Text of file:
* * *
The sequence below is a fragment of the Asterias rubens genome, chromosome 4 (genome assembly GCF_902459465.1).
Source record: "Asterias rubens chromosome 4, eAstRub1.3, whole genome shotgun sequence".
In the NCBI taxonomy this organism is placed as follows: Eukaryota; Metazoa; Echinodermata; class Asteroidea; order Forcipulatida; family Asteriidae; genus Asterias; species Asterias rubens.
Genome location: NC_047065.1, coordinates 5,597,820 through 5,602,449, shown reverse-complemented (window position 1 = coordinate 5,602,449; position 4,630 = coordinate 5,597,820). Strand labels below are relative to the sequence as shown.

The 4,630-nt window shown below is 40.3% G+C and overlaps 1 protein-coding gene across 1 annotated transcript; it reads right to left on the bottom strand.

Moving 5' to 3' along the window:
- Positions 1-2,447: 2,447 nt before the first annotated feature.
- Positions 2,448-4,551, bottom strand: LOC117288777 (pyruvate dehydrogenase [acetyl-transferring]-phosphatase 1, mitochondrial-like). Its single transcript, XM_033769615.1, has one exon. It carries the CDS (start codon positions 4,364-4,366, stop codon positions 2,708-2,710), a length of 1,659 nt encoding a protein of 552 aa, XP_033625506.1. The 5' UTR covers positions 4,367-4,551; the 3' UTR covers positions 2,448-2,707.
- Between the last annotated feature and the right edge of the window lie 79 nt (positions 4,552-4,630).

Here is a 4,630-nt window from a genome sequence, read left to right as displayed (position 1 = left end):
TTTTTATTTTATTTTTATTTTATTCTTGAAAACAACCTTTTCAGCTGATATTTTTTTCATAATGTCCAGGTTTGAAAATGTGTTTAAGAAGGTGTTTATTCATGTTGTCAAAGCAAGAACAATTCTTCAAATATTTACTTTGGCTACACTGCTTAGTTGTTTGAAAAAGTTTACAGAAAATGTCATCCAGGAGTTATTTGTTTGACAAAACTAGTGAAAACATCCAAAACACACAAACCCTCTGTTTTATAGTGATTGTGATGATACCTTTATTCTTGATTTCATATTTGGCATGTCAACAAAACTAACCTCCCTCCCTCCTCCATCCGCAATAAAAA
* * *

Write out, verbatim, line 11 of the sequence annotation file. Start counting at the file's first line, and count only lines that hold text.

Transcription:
TTTTTATTTTATTTTTATTTTATTCTTGAAAACAACCTTTTCAGCTGATATTTTTTTCATAATGTCCAGGTTTGAAAATGTGTTTAAGAAGGTGTTTATTCATGTTGTCAAAGCAAGAACAATTCTTCAAATATTTACTTTGGCTACACTGCTTAGTTGTTTGAAAAAGTTTACAGAAAATGTCATCCAGGAGTTATTTGTTTGACAAAACTAGTGAAAACATCCAAAACACACAAACCCTCTGTTTTATAGTGATTGTGATGATACCTTTATTCTTGATTTCATATTTGGCATGTCAACAAAACTAACCTCCCTCCCTCCTCCATCCGCAATAAAAA